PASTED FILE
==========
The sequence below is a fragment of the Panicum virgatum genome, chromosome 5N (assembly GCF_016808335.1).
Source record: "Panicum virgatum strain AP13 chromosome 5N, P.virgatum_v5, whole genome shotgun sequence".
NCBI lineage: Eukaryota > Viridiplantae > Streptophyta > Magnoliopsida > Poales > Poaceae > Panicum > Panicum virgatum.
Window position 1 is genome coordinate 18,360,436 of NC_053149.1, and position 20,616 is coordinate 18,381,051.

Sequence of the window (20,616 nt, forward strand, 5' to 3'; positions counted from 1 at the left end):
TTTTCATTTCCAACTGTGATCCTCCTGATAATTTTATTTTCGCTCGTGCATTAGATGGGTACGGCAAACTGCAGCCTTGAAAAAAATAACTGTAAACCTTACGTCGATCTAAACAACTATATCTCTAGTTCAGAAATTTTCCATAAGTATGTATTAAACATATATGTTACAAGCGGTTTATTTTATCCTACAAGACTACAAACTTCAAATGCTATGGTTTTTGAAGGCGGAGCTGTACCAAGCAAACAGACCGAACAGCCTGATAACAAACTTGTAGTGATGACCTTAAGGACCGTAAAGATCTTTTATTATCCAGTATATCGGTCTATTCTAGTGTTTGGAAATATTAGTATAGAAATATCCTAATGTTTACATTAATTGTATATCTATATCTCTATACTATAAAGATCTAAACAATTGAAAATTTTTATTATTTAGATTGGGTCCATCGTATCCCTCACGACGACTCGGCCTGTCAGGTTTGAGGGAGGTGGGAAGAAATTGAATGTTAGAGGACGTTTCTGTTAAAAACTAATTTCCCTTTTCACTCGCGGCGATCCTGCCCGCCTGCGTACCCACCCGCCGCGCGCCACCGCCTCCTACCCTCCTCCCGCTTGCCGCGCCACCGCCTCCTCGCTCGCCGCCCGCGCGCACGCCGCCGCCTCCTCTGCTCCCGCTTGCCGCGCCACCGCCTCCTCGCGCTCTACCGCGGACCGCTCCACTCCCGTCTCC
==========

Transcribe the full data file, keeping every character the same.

The sequence below is a fragment of the Panicum virgatum genome, chromosome 5N (assembly GCF_016808335.1).
Source record: "Panicum virgatum strain AP13 chromosome 5N, P.virgatum_v5, whole genome shotgun sequence".
NCBI lineage: Eukaryota > Viridiplantae > Streptophyta > Magnoliopsida > Poales > Poaceae > Panicum > Panicum virgatum.
Window position 1 is genome coordinate 18,360,436 of NC_053149.1, and position 20,616 is coordinate 18,381,051.

Sequence of the window (20,616 nt, forward strand, 5' to 3'; positions counted from 1 at the left end):
TTTTCATTTCCAACTGTGATCCTCCTGATAATTTTATTTTCGCTCGTGCATTAGATGGGTACGGCAAACTGCAGCCTTGAAAAAAATAACTGTAAACCTTACGTCGATCTAAACAACTATATCTCTAGTTCAGAAATTTTCCATAAGTATGTATTAAACATATATGTTACAAGCGGTTTATTTTATCCTACAAGACTACAAACTTCAAATGCTATGGTTTTTGAAGGCGGAGCTGTACCAAGCAAACAGACCGAACAGCCTGATAACAAACTTGTAGTGATGACCTTAAGGACCGTAAAGATCTTTTATTATCCAGTATATCGGTCTATTCTAGTGTTTGGAAATATTAGTATAGAAATATCCTAATGTTTACATTAATTGTATATCTATATCTCTATACTATAAAGATCTAAACAATTGAAAATTTTTATTATTTAGATTGGGTCCATCGTATCCCTCACGACGACTCGGCCTGTCAGGTTTGAGGGAGGTGGGAAGAAATTGAATGTTAGAGGACGTTTCTGTTAAAAACTAATTTCCCTTTTCACTCGCGGCGATCCTGCCCGCCTGCGTACCCACCCGCCGCGCGCCACCGCCTCCTACCCTCCTCCCGCTTGCCGCGCCACCGCCTCCTCGCTCGCCGCCCGCGCGCACGCCGCCGCCTCCTCTGCTCCCGCTTGCCGCGCCACCGCCTCCTCGCGCTCTACCGCGGACCGCTCCACTCCCGTCTCC